Improved Reliability and Producibility of Ballistic Missile Defense Systems through Highly Controlled Deposition of Critical Battery Components

Award Information
Agency:
Department of Defense
Branch
Missile Defense Agency
Amount:
$99,946.00
Award Year:
2005
Program:
SBIR
Phase:
Phase I
Contract:
HQ0006-05-C-7191
Award Id:
74636
Agency Tracking Number:
044-0584
Solicitation Year:
n/a
Solicitation Topic Code:
n/a
Solicitation Number:
n/a
Small Business Information
3740 Edison Lakes Parkway, Mishawaka, IN, 46545
Hubzone Owned:
N
Minority Owned:
N
Woman Owned:
N
Duns:
062808014
Principal Investigator:
Barton Bennett
President and Sr. Program Mgr
(574) 257-7555
Barton.Bennett@Odyssian.com
Business Contact:
Barton Bennett
President & Sr. Program Mgr
(574) 257-7555
Barton.Bennett@Odyssian.com
Research Institute:
n/a
Abstract
The missiles used by the military today are electronic intensive: control systems, navigation systems, and targeting systems all have components on-board the missile. These systems require a power source that is capable of delivering large amounts of power throughout flight of the missile. The power source must be capable of being stored for decades without loss of power or performance while being reliably and easily activated within milliseconds. Currently, thermal batteries are widely used to achieve these goals. Thermal batteries are stored with the electrolyte in a solid state; preventing chemical reactivity and associated current leakage that is prevalent in common wet electrolytic batteries. To activate the thermal batteries, igniters are electrically charged causing hot embers to shoot out into the core of the battery. These embers ignite flammable material within the battery causing the electrolyte to activate the battery. The reliability of these battery igniters determine whether or not the battery is activated and in turn determines whether or not a missile will have its necessary targeting, navigation, and control systems. Novel concepts for increasing the reliability of these battery igniters are proposed that use low cost physical vapor deposition of one of the critical igniter components.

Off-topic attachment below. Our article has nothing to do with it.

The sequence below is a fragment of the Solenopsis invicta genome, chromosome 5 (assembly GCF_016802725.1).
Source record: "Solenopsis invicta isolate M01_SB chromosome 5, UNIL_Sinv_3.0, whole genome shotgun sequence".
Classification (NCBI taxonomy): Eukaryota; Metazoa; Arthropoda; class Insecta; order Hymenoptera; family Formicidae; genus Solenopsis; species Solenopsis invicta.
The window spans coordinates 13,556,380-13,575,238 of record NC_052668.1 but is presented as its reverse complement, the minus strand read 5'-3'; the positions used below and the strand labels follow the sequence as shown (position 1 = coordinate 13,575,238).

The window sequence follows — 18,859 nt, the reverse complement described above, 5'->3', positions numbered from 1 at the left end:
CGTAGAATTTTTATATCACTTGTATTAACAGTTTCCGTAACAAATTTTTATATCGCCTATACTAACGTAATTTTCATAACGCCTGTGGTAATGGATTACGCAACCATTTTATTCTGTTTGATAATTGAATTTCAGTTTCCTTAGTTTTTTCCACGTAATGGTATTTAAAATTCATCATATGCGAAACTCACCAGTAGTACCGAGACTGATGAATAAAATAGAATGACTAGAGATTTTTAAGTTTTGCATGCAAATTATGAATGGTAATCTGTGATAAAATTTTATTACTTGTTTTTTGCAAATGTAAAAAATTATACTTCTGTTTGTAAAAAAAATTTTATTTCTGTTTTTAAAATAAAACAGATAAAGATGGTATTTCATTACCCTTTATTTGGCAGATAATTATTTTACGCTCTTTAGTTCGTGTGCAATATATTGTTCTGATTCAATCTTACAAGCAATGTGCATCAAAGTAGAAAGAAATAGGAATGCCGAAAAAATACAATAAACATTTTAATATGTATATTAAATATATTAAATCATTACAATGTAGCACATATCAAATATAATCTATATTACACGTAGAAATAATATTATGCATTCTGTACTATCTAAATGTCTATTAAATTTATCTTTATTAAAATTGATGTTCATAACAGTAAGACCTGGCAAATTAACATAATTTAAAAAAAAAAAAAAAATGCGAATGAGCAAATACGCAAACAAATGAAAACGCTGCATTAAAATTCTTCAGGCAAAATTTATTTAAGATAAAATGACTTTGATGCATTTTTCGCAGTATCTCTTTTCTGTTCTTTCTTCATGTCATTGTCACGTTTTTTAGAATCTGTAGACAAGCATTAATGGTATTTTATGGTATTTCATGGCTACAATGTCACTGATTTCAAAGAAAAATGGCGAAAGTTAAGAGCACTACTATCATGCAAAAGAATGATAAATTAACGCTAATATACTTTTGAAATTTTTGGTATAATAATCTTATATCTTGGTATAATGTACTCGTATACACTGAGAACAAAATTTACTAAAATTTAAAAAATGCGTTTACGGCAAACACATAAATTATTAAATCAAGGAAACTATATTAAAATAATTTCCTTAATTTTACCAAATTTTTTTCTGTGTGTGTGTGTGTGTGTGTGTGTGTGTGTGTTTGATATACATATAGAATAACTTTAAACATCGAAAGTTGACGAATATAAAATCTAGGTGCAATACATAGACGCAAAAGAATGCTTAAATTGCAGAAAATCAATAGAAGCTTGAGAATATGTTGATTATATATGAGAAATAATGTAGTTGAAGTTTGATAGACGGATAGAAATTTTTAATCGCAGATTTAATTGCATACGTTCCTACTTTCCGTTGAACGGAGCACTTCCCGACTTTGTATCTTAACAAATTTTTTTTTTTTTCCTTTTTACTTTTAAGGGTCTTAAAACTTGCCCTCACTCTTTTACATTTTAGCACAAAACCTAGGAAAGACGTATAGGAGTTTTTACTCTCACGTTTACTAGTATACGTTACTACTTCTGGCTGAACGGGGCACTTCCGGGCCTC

* information listed above is at the time of submission.

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